The Freedom Movement Must Man Up

The Freedom Movement Must Man Up

By Brad Lips - November 14, 2012

The past week has felt like “Mourning in America.” In conservative ranks, there is disbelief that a plurality of voters accept the diminished expectations of our “New Normal.” A serious debt crisis looms on the horizon, but voters were more concerned about protecting lady parts from imaginary foes and keeping taxpayer money flowing to muppets.

There has been plenty of second-guessing of candidate Romney as well. But all of this misses the point.

Milton Friedman said it well in 1975: “I do not believe that the solution to our problem is simply to elect the right people. The important thing is to establish a political climate of opinion which will make it politically profitable for the wrong people to do the right thing.”

In other words, it is up to each of us to advance the freedom agenda – not just as voters pining for “the next Ronald Reagan,” but as engaged citizens with a focus on ideas. What’s more, in our new era of decentralized media and social network-enabled activism, we have a real chance of success.

As President Obama drives on a road-trip to serfdom for another four years, there will be no shortage of “teachable moments.” It is distressing to think of the lives hurt, the jobs not created, and the wealth diminished by a debased currency and a gluttonous government. But it is against this background that the freedom movement can best draw contrasts and advocate for serious free-market reforms.

This is where the real battle lies. Using Friedman’s locution, we must make it “politically profitable” for our imperfect representatives in Washington to advance the public’s general interest, by downsizing government and unleashing free enterprise.

For this, the Tea Party must play a key role. In 2009, the movement was about visibly rallying against the Obama administration’s leftward turn. In its 2.0 incarnation, the Tea Party left the protest signs behind and moved on to Get Out The Vote efforts to elect sympathetic candidates – to tremendous effect in 2010 and, now we see, less success when matched against the mysterious power of President Obama at the top of the ticket.

Now, Tea Party 3.0 needs to add a new dimension, by becoming ruthlessly policy-focused.

In this task, the Tea Party has natural allies in a sprawling network of think tanks and advocacy groups devoted to paring back the role of government at every level. These include established think tanks like the Cato Institute, and public interest litigators such as the Institute for Justice. But it also includes newer organizations like the Coalition to Reduce Spending, which rallies politicians to pledge to cut the size of government, and the Foundation for Government Accountability, which is working to replicate successful policy reforms at the state level, like Florida’s patient-pleasing, budget-saving Medicaid Cure initiative.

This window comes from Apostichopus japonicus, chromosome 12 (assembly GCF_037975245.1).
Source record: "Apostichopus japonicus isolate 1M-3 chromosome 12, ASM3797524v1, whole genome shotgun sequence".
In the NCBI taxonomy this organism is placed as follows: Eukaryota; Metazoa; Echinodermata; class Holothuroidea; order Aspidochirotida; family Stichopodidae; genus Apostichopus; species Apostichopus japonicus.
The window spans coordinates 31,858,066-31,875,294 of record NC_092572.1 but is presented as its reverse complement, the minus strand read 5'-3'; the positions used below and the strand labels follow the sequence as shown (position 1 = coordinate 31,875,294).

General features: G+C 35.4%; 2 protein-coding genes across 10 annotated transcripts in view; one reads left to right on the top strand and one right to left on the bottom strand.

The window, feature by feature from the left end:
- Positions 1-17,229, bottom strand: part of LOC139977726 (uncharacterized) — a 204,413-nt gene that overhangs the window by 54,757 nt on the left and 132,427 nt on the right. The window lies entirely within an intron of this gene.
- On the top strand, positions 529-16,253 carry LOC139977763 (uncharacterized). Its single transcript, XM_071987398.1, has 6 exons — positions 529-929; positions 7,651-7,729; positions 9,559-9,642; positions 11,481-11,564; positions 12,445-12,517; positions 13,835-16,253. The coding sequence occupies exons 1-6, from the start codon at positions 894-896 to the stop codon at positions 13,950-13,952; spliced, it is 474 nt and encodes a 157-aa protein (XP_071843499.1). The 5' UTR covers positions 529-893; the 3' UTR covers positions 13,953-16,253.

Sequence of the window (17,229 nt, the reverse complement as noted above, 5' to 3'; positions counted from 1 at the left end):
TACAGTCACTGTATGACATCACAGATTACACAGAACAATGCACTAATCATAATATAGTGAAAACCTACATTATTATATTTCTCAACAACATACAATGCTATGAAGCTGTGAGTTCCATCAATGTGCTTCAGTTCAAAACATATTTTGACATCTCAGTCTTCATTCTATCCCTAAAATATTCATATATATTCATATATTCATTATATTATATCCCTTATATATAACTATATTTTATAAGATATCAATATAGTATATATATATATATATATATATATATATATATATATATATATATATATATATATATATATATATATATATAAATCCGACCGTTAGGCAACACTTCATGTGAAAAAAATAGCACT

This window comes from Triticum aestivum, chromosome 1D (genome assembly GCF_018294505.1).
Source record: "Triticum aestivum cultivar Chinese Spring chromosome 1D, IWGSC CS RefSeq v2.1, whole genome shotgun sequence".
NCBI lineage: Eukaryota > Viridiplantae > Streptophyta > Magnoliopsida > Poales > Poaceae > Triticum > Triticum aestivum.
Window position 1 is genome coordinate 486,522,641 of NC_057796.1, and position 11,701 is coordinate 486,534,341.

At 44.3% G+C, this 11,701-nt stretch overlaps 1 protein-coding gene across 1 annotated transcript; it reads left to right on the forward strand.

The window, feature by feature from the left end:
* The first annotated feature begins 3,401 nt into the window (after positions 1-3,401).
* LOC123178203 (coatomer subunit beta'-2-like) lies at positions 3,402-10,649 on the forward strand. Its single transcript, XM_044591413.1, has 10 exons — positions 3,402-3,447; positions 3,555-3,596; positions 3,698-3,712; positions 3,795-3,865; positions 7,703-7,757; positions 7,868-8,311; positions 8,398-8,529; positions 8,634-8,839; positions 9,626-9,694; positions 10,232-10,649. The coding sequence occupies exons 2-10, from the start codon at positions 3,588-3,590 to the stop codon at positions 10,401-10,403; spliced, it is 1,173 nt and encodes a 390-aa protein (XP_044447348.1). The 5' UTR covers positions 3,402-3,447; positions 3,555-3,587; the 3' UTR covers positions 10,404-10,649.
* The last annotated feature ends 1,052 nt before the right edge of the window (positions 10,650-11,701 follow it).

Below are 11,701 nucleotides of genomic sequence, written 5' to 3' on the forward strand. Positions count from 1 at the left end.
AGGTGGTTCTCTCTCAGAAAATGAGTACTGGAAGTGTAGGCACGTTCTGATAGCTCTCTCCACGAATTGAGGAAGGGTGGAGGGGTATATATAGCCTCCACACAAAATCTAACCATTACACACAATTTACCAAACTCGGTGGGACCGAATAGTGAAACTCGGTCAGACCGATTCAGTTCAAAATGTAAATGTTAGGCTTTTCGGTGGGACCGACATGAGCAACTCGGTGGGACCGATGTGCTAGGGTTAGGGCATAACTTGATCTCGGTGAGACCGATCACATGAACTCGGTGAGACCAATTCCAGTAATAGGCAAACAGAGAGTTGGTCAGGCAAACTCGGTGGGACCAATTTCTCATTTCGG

This network includes international partners as well, whose influence over U.S. policy was demonstrated more than once over the last four years, when a single report from a plucky think tank in Spain, the Instituto Juan de Mariana, debunked Obama’s “green jobs” strategy or when Denmark’s Center for Policy Studies proved the president’s claims about wind energy were overblown.

Regardless of the source of good ideas, the odds for significant policy victories will grow by putting the full intellectual ammunition of the free-market think tank movement into the hands of the battle-tested Tea Party soldiers.

This past September, the Independent Women’s Voice conducted a controlled experiment in Colorado demonstrating that “issue education” affects voter preferences, even when the educational materials do not mention specific candidates. Non-partisan messaging by IWV on the Affordable Care Act moved presidential preferences by a net 14 points, compared with a control group that received no messaging.

The lesson is that ideas matter. Over time, we must reach and persuade Americans who are today oblivious to the issues that have the greatest bearing on their futures.

Ronald Reagan closed his administration with a wish for more “informed patriotism that can sustain us through the long term.” In the Tea Party and the free-market think tank movement, Reagan got his wish, albeit two decades late. The freedom movement must not let “mourning in America” become a self-fulfilling prophecy, especially given the hollow, agenda-less character of Obama’s victory. It is time to man up to the challenges ahead and redouble our efforts at saving the country. 

Brad Lips is CEO of the Atlas Network, which connects a worldwide movement of more than 400 organizations in 90 countries working to preserve individual freedom and free enterprise.

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